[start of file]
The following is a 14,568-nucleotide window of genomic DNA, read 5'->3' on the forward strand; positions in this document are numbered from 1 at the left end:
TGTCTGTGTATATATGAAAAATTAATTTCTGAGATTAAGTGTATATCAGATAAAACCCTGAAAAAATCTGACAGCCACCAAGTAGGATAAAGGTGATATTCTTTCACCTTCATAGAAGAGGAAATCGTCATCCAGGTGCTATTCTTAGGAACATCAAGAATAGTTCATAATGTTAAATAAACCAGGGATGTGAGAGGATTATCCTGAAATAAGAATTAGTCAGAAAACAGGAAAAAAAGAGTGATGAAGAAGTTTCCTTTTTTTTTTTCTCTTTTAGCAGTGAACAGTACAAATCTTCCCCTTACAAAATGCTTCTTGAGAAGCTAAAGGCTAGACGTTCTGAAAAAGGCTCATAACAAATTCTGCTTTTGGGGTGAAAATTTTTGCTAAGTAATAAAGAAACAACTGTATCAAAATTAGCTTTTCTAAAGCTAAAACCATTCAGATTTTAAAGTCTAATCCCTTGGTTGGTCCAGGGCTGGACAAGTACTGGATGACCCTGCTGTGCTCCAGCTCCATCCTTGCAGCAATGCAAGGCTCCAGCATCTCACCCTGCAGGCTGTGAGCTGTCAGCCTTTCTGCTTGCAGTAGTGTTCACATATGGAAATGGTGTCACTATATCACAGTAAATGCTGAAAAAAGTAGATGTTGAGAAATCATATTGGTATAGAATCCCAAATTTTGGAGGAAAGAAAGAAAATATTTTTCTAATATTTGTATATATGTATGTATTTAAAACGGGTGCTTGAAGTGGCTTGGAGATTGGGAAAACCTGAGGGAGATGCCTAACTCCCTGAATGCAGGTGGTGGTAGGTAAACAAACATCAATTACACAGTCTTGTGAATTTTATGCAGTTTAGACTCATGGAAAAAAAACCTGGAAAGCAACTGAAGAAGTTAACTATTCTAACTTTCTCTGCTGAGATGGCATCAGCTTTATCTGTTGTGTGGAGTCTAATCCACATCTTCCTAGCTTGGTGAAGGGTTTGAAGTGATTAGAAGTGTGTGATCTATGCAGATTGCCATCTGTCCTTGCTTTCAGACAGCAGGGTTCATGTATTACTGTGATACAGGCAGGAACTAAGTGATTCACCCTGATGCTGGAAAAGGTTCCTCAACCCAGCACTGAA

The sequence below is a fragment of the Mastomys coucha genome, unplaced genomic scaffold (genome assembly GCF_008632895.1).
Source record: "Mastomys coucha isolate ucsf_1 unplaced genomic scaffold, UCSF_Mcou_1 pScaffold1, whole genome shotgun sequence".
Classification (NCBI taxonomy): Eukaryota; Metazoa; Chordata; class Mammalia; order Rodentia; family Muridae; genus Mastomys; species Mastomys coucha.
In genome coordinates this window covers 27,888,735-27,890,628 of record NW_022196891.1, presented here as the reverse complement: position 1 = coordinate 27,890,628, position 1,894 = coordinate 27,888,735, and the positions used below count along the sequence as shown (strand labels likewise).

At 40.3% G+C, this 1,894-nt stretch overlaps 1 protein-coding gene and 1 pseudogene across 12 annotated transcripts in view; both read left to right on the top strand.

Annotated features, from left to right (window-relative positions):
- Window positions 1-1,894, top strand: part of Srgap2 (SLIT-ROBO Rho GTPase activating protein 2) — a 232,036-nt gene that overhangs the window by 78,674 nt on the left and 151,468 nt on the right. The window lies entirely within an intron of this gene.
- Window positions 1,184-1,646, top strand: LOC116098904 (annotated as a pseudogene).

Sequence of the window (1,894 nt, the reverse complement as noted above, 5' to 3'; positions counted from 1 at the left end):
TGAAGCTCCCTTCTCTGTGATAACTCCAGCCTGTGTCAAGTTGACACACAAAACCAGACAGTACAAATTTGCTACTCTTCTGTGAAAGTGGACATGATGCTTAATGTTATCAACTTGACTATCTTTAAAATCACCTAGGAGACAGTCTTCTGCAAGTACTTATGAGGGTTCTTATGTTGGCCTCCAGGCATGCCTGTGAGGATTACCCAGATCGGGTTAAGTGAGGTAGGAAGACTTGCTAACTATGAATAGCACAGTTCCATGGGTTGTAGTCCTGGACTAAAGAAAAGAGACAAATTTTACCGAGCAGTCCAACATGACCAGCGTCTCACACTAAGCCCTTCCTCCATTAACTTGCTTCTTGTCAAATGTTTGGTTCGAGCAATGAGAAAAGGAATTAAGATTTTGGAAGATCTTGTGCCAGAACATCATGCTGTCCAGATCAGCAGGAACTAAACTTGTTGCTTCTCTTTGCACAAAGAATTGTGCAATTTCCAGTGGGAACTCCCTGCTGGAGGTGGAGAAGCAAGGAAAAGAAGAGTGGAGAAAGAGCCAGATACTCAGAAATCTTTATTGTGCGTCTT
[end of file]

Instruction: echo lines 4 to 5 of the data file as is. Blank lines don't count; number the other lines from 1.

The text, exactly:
Source record: "Mastomys coucha isolate ucsf_1 unplaced genomic scaffold, UCSF_Mcou_1 pScaffold1, whole genome shotgun sequence".
Classification (NCBI taxonomy): Eukaryota; Metazoa; Chordata; class Mammalia; order Rodentia; family Muridae; genus Mastomys; species Mastomys coucha.